Recap & Macro Outlook: Employment
We continue to focus on US Employment as a harbinger of inflation and, ultimately, an eventual sustained increase in administered interest rates. We also watch Consumer Confidence which has hit a 17-year high and the US Personal Savings Rate which has hit a 10-year low. Both data points are plotted in the first chart. If savings rates are low and confidence is high, then it makes sense that US workers are enjoying a good labour market. This should ultimately lead to higher wages, squeezing corporate profits and pushing prices for goods and services higher.
The US Congressional Budget Office publishes a statistic called the Non-Accelerating Inflation Rate of Unemployment (NAIRU), which is defined as the lowest level of unemployment that will not contribute to inflation acceleration. It is more commonly called the “natural rate” of unemployment. In the chart to the right, we have plotted the regular US Unemployment rate along with the NAIRU and the US inflation rate. Many economists think that the goal of monetary policy should be to employ just enough people so that inflation will not take hold. This is a difficult thing to do. What we have noticed is that the current unemployment rate is now lower than the natural unemployment rate. In the past, when that difference gets extreme (difference between the blue line and the green in the second chart), inflation has taken hold (grey line). Two Fridays ago, the US Department of Labor released the monthly jobs report and unemployment rate dropped again to 4.1%. If the unemployment rate were to fall further below 4% (i.e. in the 3’s), then we would be approaching this extreme level again.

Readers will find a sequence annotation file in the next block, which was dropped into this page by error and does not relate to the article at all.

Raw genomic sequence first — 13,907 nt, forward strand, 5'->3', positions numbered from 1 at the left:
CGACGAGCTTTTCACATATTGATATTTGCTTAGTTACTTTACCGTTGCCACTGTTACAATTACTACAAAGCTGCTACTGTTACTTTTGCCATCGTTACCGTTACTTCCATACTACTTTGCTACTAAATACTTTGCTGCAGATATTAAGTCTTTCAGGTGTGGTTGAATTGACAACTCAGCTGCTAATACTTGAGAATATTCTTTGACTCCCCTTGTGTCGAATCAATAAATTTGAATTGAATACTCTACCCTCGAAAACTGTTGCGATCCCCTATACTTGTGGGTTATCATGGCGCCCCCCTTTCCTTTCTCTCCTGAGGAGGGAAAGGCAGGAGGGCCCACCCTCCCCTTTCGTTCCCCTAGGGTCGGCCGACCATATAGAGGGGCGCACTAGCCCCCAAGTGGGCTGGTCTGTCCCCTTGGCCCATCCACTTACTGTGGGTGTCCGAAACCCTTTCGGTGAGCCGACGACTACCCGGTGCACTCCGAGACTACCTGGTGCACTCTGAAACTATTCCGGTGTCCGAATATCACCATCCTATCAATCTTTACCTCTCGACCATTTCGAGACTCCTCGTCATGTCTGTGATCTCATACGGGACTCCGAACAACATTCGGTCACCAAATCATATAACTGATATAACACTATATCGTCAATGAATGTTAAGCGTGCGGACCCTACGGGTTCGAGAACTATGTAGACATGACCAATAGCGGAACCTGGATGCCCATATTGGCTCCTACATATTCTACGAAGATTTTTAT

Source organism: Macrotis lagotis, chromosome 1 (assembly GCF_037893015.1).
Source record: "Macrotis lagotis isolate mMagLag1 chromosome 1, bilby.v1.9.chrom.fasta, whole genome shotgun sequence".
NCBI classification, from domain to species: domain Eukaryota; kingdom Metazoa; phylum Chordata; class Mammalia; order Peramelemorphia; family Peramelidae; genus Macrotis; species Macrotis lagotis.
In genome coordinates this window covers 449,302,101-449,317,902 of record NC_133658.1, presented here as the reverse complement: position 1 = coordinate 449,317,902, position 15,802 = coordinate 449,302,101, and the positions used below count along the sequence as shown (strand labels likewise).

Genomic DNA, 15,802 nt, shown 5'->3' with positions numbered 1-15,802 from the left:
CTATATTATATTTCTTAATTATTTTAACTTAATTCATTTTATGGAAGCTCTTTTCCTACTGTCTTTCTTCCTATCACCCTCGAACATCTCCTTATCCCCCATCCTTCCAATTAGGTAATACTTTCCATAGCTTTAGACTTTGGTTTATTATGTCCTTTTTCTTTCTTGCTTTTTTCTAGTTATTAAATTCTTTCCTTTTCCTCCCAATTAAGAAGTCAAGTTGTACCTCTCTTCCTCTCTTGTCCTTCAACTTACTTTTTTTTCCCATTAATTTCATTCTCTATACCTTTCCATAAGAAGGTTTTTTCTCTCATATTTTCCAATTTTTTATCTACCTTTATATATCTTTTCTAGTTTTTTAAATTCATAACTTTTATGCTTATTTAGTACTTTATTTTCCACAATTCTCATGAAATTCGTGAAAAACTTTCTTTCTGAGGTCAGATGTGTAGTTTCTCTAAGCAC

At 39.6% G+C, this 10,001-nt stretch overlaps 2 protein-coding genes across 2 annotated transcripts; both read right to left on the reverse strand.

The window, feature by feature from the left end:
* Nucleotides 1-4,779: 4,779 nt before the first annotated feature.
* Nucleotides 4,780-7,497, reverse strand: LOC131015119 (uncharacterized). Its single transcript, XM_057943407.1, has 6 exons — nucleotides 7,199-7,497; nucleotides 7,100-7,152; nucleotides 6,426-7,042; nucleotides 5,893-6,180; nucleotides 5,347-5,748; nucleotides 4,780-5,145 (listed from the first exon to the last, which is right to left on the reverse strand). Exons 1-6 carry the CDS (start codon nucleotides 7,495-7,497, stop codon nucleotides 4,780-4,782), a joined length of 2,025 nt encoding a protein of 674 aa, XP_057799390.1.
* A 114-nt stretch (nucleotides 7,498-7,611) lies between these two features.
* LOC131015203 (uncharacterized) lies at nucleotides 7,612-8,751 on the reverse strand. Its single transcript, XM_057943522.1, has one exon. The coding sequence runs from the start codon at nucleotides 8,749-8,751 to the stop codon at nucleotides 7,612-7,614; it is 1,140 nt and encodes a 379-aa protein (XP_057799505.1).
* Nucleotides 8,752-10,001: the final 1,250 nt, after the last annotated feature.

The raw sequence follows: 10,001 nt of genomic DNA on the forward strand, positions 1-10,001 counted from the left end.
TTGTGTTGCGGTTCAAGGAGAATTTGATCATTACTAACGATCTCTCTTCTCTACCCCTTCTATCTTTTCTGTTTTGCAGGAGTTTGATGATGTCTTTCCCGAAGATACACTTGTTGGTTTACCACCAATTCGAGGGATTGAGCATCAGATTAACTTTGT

“This means that” we will watch the state of the North American labour market for hints of inflation. Central Banks will ultimately react to inflationary data. This will cause valuation implications for the companies in our portfolios.
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